• Members' PII policies typically are provided on a 'claims made' basis, almost invariably on an annual basis. This means the policy that responds to a claim is the annual policy in force when the claim is made, regardless of when the relevant work was done. This offers great simplicity, but it does entail some pitfalls; in particular, if a firm were to allow its insurance to lapse from a certain date, it would have no insurance cover for claims made after that date.
  • Member firms should ensure at all times that in the event of the firm's practice ceasing, there will be 'run-off insurance' in place to protect the firm's partners and its customers. There will remain a risk of claims against the firm and its partners for at least six years after a cessation, and those claims may not be covered if the firm does not have run-off insurance for the duration of that period. This is a subject that should be considered by all firms at all times, not only those for whom a practice cessation is an obvious or imminent threat. As can be seen from section 2.7, six years should be looked on as a minimum, because it is possible that claims may be brought more than six years after a valuation has been provided.

6.4 RICS requires firms to put in place run-off cover. In addition to the consequences detailed in the paragraph above, a failure to comply with this obligation may be a disciplinary matter. Insurers should provide a £1,000,000 aggregate limit in all policies for a period of sixyearsfor consumer claimsfrom the expiry date of the policy in force at the time of cessation, which should beincluded automatically in the RICS minimum PII wording. However, firms must continue to obtain and purchase run-off cover for longer periods than six years, or with higher cover levels, if they deem that adequate and appropriate. Firms are also required to purchase appropriate cover for commercial claims.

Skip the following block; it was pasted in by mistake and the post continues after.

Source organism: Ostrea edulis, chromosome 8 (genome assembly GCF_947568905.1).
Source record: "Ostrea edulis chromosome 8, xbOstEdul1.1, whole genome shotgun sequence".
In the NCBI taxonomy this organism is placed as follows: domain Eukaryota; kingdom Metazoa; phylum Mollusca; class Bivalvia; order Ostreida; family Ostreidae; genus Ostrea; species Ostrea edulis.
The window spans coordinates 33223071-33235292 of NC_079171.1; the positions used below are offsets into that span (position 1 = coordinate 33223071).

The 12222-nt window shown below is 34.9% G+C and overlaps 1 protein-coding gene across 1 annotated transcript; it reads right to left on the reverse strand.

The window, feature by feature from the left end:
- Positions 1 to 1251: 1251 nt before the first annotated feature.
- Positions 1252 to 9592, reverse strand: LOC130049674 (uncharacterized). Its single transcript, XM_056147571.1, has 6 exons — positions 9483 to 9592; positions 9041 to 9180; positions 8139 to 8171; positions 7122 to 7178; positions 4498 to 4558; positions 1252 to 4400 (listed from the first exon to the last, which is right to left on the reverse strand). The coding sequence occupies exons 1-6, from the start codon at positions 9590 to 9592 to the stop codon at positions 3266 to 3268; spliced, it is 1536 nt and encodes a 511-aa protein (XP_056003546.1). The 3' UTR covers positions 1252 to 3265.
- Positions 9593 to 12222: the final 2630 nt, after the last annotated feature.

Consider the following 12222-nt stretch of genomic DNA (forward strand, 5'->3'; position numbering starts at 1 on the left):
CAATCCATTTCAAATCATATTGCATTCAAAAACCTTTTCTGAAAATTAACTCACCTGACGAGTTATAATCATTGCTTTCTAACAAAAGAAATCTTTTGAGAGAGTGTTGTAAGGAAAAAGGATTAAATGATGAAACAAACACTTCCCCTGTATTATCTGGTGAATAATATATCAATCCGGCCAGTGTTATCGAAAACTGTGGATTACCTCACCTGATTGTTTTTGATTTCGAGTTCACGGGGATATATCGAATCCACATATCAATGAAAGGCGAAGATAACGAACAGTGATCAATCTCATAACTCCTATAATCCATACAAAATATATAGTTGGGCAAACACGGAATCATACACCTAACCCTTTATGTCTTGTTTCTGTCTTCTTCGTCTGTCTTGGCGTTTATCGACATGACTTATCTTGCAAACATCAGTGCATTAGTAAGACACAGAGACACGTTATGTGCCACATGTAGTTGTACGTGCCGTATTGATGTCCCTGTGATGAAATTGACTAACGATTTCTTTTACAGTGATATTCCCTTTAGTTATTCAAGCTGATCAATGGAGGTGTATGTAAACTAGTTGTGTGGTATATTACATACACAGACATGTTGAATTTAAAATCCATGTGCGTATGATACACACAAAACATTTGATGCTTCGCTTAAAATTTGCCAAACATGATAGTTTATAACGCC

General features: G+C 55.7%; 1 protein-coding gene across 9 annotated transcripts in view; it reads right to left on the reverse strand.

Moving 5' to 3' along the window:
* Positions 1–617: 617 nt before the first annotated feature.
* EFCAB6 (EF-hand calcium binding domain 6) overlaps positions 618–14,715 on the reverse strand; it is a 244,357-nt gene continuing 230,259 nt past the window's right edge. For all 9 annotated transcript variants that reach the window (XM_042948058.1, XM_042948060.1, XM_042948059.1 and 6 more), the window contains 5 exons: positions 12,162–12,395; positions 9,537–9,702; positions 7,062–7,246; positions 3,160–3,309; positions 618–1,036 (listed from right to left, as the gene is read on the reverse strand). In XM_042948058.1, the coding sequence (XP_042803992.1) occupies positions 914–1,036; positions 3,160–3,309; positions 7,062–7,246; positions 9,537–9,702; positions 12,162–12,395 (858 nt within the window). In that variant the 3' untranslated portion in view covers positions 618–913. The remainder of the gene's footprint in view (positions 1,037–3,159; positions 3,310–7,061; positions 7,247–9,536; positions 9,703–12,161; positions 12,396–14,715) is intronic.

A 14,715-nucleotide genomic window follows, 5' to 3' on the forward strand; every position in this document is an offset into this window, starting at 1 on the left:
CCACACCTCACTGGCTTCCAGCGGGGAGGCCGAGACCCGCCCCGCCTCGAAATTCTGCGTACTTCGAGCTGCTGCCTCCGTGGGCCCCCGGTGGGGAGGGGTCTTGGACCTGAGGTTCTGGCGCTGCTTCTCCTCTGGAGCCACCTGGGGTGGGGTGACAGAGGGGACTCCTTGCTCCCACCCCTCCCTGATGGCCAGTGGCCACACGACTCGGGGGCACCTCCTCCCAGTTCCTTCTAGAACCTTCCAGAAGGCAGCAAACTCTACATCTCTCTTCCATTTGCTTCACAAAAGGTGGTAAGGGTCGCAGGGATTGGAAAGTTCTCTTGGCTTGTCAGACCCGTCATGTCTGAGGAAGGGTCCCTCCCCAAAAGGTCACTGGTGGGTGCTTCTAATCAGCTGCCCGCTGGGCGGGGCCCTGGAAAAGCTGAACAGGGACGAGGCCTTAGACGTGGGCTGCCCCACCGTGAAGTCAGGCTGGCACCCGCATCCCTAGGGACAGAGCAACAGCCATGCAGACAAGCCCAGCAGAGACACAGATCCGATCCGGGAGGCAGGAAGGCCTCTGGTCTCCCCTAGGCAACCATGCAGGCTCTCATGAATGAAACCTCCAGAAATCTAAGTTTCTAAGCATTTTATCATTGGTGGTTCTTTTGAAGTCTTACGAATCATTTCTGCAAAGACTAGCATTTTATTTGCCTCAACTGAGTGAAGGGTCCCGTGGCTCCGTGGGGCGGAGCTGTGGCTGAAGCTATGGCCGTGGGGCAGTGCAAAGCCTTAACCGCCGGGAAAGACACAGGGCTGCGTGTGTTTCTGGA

6.5 All insurance policies will have an uninsured excess (or deductible) that is payable by the firm, a limit on the maximum amount the insurers will pay on any single claim, and may have an overall maximum amount the insurers will pay in a single policy year. Sometimes policies are also subject to 'sub-limits' relating to certain types of claims, such as loss of documents. The policy excess may now apply to defence costs for each claim made, even where a claim is successfully defended. Therefore firms need to consider what financial impact this may have given they may now be liable to pay more excesses in one policy year.

6.6 Although larger firms sometimes have designated partners or employees who manage the firm's insurance arrangements, it is important that all partners and senior members are involved to an appropriate extent and have at least a working knowledge of the firm's professional indemnity insurance, including the cost of arranging it, and the points set out above. This is to ensure that:

  • they are able to have informed engagement with clients about allocation of risk in their firm's engagements and
  • they comply with the requirements of the policy, including giving appropriate disclosure to the insurers and giving prompt notification of claims, and circumstances that may give rise to claims
  • they more readily appreciate the importance of prudent risk management and the use of appropriate terms of engagement including liability caps.

6.7 Members should always consider consulting with an insurance broker with a demonstrable understanding of the sector in which the member operates. An insurance broker should be able to explain how to ensure the member's risk profile is presented to insurers in the best way to give an accurate representation of how the business manages risk with a view to ensuring appropriate cover and value for money.